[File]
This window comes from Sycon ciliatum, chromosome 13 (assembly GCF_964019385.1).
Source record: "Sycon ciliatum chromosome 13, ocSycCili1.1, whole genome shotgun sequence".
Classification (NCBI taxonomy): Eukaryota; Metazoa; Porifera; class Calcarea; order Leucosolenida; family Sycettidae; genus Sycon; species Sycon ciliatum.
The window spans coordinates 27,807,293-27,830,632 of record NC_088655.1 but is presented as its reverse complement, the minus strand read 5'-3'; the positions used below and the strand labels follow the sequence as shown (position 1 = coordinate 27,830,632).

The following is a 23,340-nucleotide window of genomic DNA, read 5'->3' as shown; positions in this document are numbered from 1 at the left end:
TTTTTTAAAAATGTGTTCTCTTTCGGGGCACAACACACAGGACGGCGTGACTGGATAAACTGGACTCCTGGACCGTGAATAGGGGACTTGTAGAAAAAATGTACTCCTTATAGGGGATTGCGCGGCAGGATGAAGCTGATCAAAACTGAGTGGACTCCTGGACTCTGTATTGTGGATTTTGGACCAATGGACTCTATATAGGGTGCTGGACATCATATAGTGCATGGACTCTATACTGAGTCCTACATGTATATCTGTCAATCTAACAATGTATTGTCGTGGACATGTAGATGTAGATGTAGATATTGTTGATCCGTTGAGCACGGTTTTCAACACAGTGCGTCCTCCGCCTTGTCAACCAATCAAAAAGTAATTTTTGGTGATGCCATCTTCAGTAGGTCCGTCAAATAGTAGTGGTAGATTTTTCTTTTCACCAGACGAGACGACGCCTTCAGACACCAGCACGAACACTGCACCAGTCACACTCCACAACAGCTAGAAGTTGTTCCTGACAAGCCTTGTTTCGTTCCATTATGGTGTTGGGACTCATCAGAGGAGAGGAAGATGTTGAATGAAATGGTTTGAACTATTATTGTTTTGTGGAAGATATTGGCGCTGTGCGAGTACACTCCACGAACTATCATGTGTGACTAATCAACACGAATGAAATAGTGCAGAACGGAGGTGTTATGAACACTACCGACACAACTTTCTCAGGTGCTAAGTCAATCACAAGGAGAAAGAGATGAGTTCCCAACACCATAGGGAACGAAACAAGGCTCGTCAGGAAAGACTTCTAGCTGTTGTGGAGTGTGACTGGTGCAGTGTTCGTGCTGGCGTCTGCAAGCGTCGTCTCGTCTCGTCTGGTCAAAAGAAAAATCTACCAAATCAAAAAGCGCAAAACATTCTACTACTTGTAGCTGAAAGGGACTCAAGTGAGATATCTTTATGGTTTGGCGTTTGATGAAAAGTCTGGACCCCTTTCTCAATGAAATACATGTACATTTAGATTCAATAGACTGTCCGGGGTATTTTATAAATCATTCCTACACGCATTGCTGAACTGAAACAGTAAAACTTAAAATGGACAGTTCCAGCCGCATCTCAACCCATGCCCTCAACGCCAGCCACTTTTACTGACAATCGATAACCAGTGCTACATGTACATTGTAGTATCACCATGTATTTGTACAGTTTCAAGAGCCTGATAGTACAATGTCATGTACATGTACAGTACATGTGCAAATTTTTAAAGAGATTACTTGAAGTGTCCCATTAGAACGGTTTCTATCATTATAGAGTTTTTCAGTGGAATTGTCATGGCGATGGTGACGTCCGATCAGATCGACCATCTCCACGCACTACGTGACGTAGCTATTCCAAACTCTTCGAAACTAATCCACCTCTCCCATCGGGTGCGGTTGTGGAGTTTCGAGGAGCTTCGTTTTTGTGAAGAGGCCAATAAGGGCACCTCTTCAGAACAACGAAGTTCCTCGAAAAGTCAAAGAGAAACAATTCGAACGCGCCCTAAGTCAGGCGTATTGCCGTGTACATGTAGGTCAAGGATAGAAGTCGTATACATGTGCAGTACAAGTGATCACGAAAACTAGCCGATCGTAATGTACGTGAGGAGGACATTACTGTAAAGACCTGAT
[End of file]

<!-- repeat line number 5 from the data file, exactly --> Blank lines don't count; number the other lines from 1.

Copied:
The following is a 23,340-nucleotide window of genomic DNA, read 5'->3' as shown; positions in this document are numbered from 1 at the left end: